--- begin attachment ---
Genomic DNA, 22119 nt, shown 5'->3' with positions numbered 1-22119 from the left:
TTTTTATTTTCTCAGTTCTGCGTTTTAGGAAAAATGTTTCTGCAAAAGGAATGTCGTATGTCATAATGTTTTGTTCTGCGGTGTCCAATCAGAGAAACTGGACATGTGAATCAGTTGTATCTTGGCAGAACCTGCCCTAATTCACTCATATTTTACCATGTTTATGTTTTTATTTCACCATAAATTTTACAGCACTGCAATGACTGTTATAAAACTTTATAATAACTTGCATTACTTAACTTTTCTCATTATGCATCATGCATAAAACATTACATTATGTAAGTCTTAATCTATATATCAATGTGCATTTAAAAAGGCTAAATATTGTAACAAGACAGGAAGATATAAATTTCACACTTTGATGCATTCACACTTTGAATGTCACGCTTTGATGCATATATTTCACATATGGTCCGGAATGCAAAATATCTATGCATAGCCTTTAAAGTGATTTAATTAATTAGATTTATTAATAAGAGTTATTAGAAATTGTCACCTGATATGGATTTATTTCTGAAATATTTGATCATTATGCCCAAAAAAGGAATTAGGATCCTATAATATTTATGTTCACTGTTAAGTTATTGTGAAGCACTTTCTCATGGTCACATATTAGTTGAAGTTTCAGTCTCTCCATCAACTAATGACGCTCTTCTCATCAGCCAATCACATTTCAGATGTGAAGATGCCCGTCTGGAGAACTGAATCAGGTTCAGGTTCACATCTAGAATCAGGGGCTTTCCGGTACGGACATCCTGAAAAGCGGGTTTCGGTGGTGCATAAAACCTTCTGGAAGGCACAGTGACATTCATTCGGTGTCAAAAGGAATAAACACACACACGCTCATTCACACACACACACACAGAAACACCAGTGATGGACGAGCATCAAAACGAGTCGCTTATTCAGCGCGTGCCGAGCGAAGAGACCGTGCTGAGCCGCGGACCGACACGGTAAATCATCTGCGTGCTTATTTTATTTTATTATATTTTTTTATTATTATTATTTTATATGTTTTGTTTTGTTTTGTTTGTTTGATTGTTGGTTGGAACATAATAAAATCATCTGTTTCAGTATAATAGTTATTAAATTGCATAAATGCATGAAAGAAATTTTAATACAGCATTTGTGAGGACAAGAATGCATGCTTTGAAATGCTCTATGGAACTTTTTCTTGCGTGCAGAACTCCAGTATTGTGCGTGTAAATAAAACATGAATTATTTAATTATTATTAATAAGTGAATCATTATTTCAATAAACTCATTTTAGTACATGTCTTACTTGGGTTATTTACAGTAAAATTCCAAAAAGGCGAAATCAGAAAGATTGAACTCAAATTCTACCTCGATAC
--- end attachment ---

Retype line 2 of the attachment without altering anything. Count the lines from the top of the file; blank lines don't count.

TTTTTATTTTCTCAGTTCTGCGTTTTAGGAAAAATGTTTCTGCAAAAGGAATGTCGTATGTCATAATGTTTTGTTCTGCGGTGTCCAATCAGAGAAACTGGACATGTGAATCAGTTGTATCTTGGCAGAACCTGCCCTAATTCACTCATATTTTACCATGTTTATGTTTTTATTTCACCATAAATTTTACAGCACTGCAATGACTGTTATAAAACTTTATAATAACTTGCATTACTTAACTTTTCTCATTATGCATCATGCATAAAACATTACATTATGTAAGTCTTAATCTATATATCAATGTGCATTTAAAAAGGCTAAATATTGTAACAAGACAGGAAGATATAAATTTCACACTTTGATGCATTCACACTTTGAATGTCACGCTTTGATGCATATATTTCACATATGGTCCGGAATGCAAAATATCTATGCATAGCCTTTAAAGTGATTTAATTAATTAGATTTATTAATAAGAGTTATTAGAAATTGTCACCTGATATGGATTTATTTCTGAAATATTTGATCATTATGCCCAAAAAAGGAATTAGGATCCTATAATATTTATGTTCACTGTTAAGTTATTGTGAAGCACTTTCTCATGGTCACATATTAGTTGAAGTTTCAGTCTCTCCATCAACTAATGACGCTCTTCTCATCAGCCAATCACATTTCAGATGTGAAGATGCCCGTCTGGAGAACTGAATCAGGTTCAGGTTCACATCTAGAATCAGGGGCTTTCCGGTACGGACATCCTGAAAAGCGGGTTTCGGTGGTGCATAAAACCTTCTGGAAGGCACAGTGACATTCATTCGGTGTCAAAAGGAATAAACACACACACGCTCATTCACACACACACACACAGAAACACCAGTGATGGACGAGCATCAAAACGAGTCGCTTATTCAGCGCGTGCCGAGCGAAGAGACCGTGCTGAGCCGCGGACCGACACGGTAAATCATCTGCGTGCTTATTTTATTTTATTATATTTTTTTATTATTATTATTTTATATGTTTTGTTTTGTTTTGTTTGTTTGATTGTTGGTTGGAACATAATAAAATCATCTGTTTCAGTATAATAGTTATTAAATTGCATAAATGCATGAAAGAAATTTTAATACAGCATTTGTGAGGACAAGAATGCATGCTTTGAAATGCTCTATGGAACTTTTTCTTGCGTGCAGAACTCCAGTATTGTGCGTGTAAATAAAACATGAATTATTTAATTATTATTAATAAGTGAATCATTATTTCAATAAACTCATTTTAGTACATGTCTTACTTGGGTTATTTACAGTAAAATTCCAAAAAGGCGAAATCAGAAAGATTGAACTCAAATTCTACCTCGATAC